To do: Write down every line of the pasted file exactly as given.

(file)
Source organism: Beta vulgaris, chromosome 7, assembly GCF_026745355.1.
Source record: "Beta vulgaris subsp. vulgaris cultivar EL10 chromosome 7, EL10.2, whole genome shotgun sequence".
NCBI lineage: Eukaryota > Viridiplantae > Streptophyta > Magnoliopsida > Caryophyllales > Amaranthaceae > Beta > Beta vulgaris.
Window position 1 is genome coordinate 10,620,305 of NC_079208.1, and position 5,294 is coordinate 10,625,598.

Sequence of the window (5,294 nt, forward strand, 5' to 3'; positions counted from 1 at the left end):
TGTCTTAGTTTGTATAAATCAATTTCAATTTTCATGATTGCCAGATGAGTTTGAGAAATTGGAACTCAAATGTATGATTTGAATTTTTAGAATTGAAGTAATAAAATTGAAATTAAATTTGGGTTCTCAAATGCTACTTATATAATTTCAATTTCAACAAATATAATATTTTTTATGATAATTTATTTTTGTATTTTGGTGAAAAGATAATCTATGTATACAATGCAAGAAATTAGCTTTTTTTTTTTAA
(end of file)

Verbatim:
Source organism: Beta vulgaris, chromosome 7, assembly GCF_026745355.1.
Source record: "Beta vulgaris subsp. vulgaris cultivar EL10 chromosome 7, EL10.2, whole genome shotgun sequence".
NCBI lineage: Eukaryota > Viridiplantae > Streptophyta > Magnoliopsida > Caryophyllales > Amaranthaceae > Beta > Beta vulgaris.
Window position 1 is genome coordinate 10,620,305 of NC_079208.1, and position 5,294 is coordinate 10,625,598.

Sequence of the window (5,294 nt, forward strand, 5' to 3'; positions counted from 1 at the left end):
TGTCTTAGTTTGTATAAATCAATTTCAATTTTCATGATTGCCAGATGAGTTTGAGAAATTGGAACTCAAATGTATGATTTGAATTTTTAGAATTGAAGTAATAAAATTGAAATTAAATTTGGGTTCTCAAATGCTACTTATATAATTTCAATTTCAACAAATATAATATTTTTTATGATAATTTATTTTTGTATTTTGGTGAAAAGATAATCTATGTATACAATGCAAGAAATTAGCTTTTTTTTTTTAA